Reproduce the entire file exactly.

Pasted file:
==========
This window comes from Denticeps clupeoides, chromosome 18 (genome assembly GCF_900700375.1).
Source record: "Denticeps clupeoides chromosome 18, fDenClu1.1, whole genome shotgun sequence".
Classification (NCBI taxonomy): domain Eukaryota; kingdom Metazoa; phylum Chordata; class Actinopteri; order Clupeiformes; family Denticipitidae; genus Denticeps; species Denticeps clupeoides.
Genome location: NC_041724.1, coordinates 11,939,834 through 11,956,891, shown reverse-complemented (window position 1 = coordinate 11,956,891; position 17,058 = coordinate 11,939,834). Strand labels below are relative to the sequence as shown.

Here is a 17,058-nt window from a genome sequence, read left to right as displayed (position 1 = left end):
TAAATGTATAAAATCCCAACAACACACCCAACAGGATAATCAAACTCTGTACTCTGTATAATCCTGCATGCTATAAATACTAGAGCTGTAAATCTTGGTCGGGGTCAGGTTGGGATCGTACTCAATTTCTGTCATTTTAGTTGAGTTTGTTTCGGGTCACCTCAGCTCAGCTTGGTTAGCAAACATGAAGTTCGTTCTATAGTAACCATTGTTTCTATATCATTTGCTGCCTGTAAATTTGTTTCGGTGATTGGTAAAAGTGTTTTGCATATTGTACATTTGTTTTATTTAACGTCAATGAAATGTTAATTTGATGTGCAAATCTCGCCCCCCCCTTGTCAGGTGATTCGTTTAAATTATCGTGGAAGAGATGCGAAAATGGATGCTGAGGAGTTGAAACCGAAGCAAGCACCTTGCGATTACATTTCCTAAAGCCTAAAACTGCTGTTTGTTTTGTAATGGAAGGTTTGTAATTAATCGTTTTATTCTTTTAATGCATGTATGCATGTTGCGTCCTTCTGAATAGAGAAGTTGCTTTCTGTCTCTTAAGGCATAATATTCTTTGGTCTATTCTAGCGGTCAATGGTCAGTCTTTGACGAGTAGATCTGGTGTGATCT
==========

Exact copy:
This window comes from Denticeps clupeoides, chromosome 18 (genome assembly GCF_900700375.1).
Source record: "Denticeps clupeoides chromosome 18, fDenClu1.1, whole genome shotgun sequence".
Classification (NCBI taxonomy): domain Eukaryota; kingdom Metazoa; phylum Chordata; class Actinopteri; order Clupeiformes; family Denticipitidae; genus Denticeps; species Denticeps clupeoides.
Genome location: NC_041724.1, coordinates 11,939,834 through 11,956,891, shown reverse-complemented (window position 1 = coordinate 11,956,891; position 17,058 = coordinate 11,939,834). Strand labels below are relative to the sequence as shown.

Here is a 17,058-nt window from a genome sequence, read left to right as displayed (position 1 = left end):
TAAATGTATAAAATCCCAACAACACACCCAACAGGATAATCAAACTCTGTACTCTGTATAATCCTGCATGCTATAAATACTAGAGCTGTAAATCTTGGTCGGGGTCAGGTTGGGATCGTACTCAATTTCTGTCATTTTAGTTGAGTTTGTTTCGGGTCACCTCAGCTCAGCTTGGTTAGCAAACATGAAGTTCGTTCTATAGTAACCATTGTTTCTATATCATTTGCTGCCTGTAAATTTGTTTCGGTGATTGGTAAAAGTGTTTTGCATATTGTACATTTGTTTTATTTAACGTCAATGAAATGTTAATTTGATGTGCAAATCTCGCCCCCCCCTTGTCAGGTGATTCGTTTAAATTATCGTGGAAGAGATGCGAAAATGGATGCTGAGGAGTTGAAACCGAAGCAAGCACCTTGCGATTACATTTCCTAAAGCCTAAAACTGCTGTTTGTTTTGTAATGGAAGGTTTGTAATTAATCGTTTTATTCTTTTAATGCATGTATGCATGTTGCGTCCTTCTGAATAGAGAAGTTGCTTTCTGTCTCTTAAGGCATAATATTCTTTGGTCTATTCTAGCGGTCAATGGTCAGTCTTTGACGAGTAGATCTGGTGTGATCT